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Manufacturers implement new technologies

By Stephen Elliott

March 4, 2024

Bobcat Co. electric excavator

Photo courtesy of Bobcat Co.

As technology evolves, off-road equipment benefits, giving both rental equipment owners and their customers more options to maximize productivity, performance and safety.

From advanced software to improvements in digital offerings, the equipment rental industry and its customers/contractors are seeing machines with more options. For example, Doosan Bobcat, West Fargo, N.D., provides a digital offering including a depth check system for compact excavators and is developing a collision warning and avoidance system along with advanced display technology.

John Deere, Moline, Ill., looks at innovation inside and outside its walls by using a Start-Up Collaborator program, building relationships with startup companies whose technology could add value for both Deere’s construction and agricultural customers.

For the equipment rental industry, the latest in telematics, artificial intelligence (AI), low carbon solutions, and electric power are changing how manufacturers look at product development.

“In the rental industry, technology that makes operators, especially inexperienced operators, efficient quickly are key,” says Emily Pagura, product marketing manager, John Deere.

Joel Honeyman, Doosan Bobcat vice president of global innovation, says, for instance, AI will enhance and help support automated or autonomous functions. It is among many advances manufacturers are using.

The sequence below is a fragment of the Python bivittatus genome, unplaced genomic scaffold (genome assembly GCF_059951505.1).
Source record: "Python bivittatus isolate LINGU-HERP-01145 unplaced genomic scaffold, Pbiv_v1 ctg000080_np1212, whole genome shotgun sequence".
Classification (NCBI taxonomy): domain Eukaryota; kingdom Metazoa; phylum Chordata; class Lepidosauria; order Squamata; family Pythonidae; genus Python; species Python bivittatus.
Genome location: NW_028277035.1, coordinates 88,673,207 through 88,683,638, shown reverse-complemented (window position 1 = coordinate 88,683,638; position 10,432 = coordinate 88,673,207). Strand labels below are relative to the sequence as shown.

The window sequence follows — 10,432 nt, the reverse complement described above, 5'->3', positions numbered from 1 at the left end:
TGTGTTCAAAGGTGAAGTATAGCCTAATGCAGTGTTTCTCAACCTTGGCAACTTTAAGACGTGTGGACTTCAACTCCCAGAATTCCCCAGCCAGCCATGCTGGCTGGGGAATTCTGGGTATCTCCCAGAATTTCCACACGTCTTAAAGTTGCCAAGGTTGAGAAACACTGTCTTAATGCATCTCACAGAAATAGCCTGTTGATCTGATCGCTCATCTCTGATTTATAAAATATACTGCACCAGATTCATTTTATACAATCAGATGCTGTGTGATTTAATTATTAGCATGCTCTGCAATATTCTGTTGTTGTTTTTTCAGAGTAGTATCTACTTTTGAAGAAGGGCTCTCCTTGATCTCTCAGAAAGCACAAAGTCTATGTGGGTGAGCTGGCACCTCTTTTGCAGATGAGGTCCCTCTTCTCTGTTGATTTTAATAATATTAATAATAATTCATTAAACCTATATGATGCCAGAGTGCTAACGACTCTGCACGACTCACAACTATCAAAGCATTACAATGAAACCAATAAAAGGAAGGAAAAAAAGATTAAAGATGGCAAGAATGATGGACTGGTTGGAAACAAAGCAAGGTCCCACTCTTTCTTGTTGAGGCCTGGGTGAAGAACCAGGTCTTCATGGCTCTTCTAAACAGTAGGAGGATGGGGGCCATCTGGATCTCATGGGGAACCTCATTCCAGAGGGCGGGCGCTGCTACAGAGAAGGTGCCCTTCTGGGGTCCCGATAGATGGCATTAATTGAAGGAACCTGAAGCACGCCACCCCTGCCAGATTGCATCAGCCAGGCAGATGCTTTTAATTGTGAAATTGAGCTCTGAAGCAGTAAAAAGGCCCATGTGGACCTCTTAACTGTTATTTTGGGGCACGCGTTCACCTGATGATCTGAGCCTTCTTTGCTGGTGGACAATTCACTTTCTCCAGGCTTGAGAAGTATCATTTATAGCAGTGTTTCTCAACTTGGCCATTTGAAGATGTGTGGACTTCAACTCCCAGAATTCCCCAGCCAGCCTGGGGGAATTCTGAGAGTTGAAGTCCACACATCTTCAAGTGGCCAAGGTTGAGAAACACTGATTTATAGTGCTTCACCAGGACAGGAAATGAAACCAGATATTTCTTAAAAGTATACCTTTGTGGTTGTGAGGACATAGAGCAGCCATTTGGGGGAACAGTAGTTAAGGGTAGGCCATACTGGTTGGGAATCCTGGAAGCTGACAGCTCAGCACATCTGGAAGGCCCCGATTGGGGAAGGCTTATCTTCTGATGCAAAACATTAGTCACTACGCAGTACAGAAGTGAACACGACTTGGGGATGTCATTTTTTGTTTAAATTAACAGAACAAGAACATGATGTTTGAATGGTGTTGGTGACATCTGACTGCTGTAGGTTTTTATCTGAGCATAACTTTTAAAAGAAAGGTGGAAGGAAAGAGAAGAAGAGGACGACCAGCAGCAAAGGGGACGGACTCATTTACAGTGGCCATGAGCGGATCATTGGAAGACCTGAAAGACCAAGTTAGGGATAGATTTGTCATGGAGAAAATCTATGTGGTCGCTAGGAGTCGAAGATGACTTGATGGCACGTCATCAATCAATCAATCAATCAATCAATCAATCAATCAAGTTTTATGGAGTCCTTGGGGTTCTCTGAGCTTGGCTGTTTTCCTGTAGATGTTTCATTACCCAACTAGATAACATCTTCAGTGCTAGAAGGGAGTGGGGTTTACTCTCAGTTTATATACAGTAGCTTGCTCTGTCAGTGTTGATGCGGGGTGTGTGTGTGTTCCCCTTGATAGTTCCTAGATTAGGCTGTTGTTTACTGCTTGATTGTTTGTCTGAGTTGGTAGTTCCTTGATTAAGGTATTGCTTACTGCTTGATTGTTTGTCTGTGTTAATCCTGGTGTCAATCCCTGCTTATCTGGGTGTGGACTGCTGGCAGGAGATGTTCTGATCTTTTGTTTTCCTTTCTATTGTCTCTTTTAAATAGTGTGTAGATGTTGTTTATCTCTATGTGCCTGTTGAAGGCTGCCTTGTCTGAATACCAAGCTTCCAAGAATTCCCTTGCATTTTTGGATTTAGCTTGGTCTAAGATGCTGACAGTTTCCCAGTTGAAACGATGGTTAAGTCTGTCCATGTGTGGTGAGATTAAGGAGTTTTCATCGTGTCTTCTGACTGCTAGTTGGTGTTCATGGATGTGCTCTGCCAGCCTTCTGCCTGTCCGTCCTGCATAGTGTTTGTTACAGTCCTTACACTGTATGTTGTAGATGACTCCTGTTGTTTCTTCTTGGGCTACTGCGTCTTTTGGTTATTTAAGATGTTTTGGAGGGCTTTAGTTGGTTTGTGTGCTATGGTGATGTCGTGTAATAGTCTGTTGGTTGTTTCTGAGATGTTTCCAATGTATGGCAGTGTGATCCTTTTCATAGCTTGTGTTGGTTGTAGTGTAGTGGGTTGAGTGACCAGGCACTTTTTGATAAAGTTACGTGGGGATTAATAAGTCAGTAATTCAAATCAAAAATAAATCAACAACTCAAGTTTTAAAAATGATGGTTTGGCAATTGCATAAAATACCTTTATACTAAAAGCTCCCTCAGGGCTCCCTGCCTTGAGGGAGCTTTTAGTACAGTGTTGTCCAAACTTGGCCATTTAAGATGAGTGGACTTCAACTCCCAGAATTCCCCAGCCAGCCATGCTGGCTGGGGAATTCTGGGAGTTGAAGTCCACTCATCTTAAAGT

“But like all new technologies, we will see step-wise progression, because whatever the solution is, it needs to help solve a real customer’s needs,” Honeyman says. “The rental industry has more equipment options than ever before, including battery-powered excavators and other electric machines.

“Battery-powered machines, for example, can be the answer for customers challenged by workplace noise restrictions, emissions restrictions or customers who need equipment that can be operated indoors to replace manual labor.”

Honeyman says the company’s digital offering of its depth check system allows compact excavator operators to accurately measure depth and grade without having to leave the cab. He says the technology helps novice operators be more precise in their operation. It’s also beneficial for more advanced operators, since they don’t need to leave the cab to measure depth, he says.

“This system can be utilized for trenching, installing sewer lines, placing drainage ditches, digging basements and site preparation for footings or pads,” Honeyman says.

John Deere equipment technology

Photo courtesy of John Deere

John Deere skid steers and compact track loaders are implementing features that will benefit the equipment rental industry, Pagura says.

“The first is the boom performance package, which includes the ability to pre-set boom or bucket positions for return to dig, return to carry and boom height kick out,” Pagura says. “Automating these positions can streamline repetitive tasks, especially for operators who are new to operating, or just new to skid steers or compact track loaders (CTLs). The joystick performance package includes a suite of customizable features like switchable controls (from ISO to H-pattern) and a switchable pedal (from acceleration to deceleration).